“Let’s try focusing more on this aim thing.” I told myself. Only a trace of the ax head’s red paint had not been scraped away. Nicks covered the head like the nicks in a gunfighter’s gun handle. I knew I was quickly contributing to the use and abuse it had seen over the years.

I balanced the log on the chopping block. It seemed precariously placed and I hoped it would not jump, as they were apt to do with the slightest disturbance. It stayed like a well behaved dog.

I eyed the log and gripped the handle at the end with both hands as he had shown me. I raised the ax above my head. Holding it briefly in midair I eyed the spot on the log where I wanted the ax to land then I eyed my hands and eyed the log again. Trying not to hold my breath nor blink, I let the ax come down, headed towards an imaginary big red and black bulls-eye. “Thwack!” was music to my ears. As I blinked I saw a piece split off.  It worked! I hit my mark. I tried it again: balanced my log on end, gripped the ax, raised the ax, eyed my mark, eyed the ax, eyed the log and released the ax. It split again, not quite where I was aiming but it was still a direct hit.

“Maybe I’m on to something,” I mused. With more confidence I continued splitting wood. Piece by piece they became smaller and started filling the milk crates. “Okay, I can do this.” I did not let it go to my head, nor did the next piece. It put up some resistance, but finally succumbed.

Split-Worthy Wood


Now, one of my self-appointed chores to do on the days I am at home, while he is off at work, is to bring in fire wood for the parlor stove, which heats the house and for the cookstove, on which we cook most of our meals. I stack four or five wheelbarrows of wood in the breezeway, just outside the front door. There it is close at hand and under the protection of the house, which makes it easier to carry an armload of wood up the stairs into the living area while slipper- or sock-footed. The house is heated by wood on the second floor, where our 1200 square foot living area is. The first floor houses his workshop and two storage rooms. One is the mechanical room where the water pump and two water pressure tanks keep company with the composting toilet’s holding tank and the single-speed wringer washer. The other is the “tool shed.” Shovels, chainsaws, and mountain bikes keep company with paint, charcoal, pry bars and rope. The inconvenience of having our home upstairs is outweighed by the security and safety it provides us from large, four-footed mammals — primarily black bears.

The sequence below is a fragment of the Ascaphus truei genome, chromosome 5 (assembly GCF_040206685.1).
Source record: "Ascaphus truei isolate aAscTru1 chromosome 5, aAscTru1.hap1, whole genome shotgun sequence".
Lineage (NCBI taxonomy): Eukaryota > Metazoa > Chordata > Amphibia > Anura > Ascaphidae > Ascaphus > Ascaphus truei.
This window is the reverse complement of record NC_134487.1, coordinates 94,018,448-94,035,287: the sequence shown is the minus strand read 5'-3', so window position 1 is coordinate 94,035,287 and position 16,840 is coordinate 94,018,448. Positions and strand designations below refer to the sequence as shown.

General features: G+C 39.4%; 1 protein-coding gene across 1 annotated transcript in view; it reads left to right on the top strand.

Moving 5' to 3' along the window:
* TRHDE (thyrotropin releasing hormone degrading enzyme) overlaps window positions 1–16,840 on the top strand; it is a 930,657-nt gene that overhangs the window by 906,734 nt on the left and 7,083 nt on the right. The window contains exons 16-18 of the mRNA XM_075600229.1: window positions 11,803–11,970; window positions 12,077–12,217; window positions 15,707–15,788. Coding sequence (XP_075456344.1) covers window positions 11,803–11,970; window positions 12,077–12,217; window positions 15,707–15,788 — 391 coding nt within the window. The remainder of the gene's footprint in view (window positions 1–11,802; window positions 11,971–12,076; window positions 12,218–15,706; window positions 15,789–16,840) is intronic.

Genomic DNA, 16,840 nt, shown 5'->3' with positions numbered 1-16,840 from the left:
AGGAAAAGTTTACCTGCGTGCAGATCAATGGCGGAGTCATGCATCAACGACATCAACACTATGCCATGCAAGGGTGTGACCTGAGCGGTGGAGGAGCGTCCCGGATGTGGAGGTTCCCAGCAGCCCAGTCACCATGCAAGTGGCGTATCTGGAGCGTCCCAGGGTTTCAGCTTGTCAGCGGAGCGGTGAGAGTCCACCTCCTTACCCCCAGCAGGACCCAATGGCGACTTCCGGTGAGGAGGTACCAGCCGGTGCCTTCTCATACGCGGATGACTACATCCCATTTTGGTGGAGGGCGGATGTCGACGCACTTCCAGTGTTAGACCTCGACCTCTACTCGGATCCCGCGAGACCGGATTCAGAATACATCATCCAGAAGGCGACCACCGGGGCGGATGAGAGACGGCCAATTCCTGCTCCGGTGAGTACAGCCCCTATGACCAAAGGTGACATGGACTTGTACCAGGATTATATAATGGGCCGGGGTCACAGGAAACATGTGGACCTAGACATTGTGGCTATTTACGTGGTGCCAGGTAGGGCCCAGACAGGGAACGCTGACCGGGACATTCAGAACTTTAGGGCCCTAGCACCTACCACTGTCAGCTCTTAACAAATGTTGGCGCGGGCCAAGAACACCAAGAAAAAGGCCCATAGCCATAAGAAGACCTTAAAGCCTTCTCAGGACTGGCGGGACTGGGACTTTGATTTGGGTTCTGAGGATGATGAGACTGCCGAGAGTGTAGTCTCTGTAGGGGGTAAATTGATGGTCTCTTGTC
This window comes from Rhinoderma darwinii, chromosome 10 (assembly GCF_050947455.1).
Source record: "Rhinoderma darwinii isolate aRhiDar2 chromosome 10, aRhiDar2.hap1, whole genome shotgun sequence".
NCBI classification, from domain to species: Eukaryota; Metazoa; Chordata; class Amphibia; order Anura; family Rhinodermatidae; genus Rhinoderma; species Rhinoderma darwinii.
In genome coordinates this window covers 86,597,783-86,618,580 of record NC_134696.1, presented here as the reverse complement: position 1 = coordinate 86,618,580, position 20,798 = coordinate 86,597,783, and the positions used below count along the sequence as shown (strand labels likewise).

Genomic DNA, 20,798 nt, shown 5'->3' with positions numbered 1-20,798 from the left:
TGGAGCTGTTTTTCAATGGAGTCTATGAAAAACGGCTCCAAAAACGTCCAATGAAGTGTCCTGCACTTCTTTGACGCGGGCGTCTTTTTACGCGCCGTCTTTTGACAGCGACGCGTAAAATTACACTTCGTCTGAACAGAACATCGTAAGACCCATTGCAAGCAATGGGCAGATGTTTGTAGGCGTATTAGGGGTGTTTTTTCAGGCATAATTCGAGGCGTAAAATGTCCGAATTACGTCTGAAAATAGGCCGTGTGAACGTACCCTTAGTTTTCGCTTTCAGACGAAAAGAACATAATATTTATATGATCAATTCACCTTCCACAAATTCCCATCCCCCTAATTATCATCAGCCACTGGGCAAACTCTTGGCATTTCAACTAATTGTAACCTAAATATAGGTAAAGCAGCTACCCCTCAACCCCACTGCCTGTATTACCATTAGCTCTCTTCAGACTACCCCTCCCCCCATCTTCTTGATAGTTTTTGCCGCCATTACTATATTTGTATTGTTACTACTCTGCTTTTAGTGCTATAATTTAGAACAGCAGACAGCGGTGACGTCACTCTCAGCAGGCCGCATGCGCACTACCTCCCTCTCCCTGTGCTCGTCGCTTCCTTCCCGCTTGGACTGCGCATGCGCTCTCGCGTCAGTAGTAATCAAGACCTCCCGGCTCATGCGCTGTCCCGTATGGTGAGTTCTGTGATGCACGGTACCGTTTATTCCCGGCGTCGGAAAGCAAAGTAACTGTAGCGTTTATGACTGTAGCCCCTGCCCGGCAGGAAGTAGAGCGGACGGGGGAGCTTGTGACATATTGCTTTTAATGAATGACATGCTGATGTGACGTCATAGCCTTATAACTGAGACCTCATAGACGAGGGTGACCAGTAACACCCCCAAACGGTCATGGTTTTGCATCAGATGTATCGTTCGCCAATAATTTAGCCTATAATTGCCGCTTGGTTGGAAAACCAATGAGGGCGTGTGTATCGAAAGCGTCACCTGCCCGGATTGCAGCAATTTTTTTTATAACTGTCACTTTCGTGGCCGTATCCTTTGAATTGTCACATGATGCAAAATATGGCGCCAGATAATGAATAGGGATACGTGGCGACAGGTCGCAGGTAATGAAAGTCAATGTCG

We did not see any on the island this past year, but they do come wandering by. On our walks through the woods we see overturned rocks, which is a sign of bears looking for creepy-crawly meals. To prevent bears from ransacking his cabin our neighbor has in front of his windows and doors boards with nails pounded through them and placed points-side-up. In September, driving home from work I spotted a bear about to cross the road. Quickly I stopped in the middle of the road, a couple hundred yards away.

“Dang! I wish I had a camera with me.” I exclaimed to no one except myself.

The bear stopped. He was halfway into the opposite lane. He looked at me.

“Don’t have your camera?” I could hear the bear ask. “Well, I can’t wait for you to go get it and come back.”

He turned around and proceeded back into the woods. A couple yards from the road he paused, turned to look at me still sitting in the truck grumbling to myself. He asked, “Still no camera? Okay I’m outta here!” And off into the woods he disappeared.

We respect bears and hope they respect us. We try not to give them any enticements, thus our living quarters and food are on the second story. Yes, they can climb trees, but they are less apt to climb to get into a house for food.


This past summer we logged about a dozen trees from the island. He had been scanning the shoreline for limbs that lacked leaves, indicating a tree that might be better in our wood pile than feeding the woodpeckers. The procedure was pretty simple. Once we identified which trees might be cut we determined if it was close enough to the shoreline to pull it out with the tractor or boat. He would beat trough the brush and cut the tree(s) down. Once felled, I then tied a rope or attached one end of a chain around the tree and attached the other end to either the tractor or boat. He then drive the tractor or boat to pull the tree out of the woods to the shoreline. When we used the tractor, he picked the trees up with the tractor forks and took them to north dock for further cutting. If he used the boat for pulling trees from the woods, he dragged the tree off the shore and towed it over to the north dock where we dragged it onto the shore. The dozen trees we logged were later cut to firewood length, split with the gas powered log splitter and stacked for drying. Some of it might be dry enough to burn, but probably not until later in the winter.

Even though the woodshed was full, it would not be enough to take care of our heating and cooking needs through spring. Winter preparations, in addition to eventually taking the boats out of the water, meant making sure we had enough fire wood for the season. We would have to buy more wood because the wood from our own logging would not be dry enough, ideally cord wood should season or dry for a couple of years for optimal burn. A sign in a neighboring town said that seasoned wood was available. We bought a face cord, which would go quickly. We would need more for this winter. And we would need more for future years.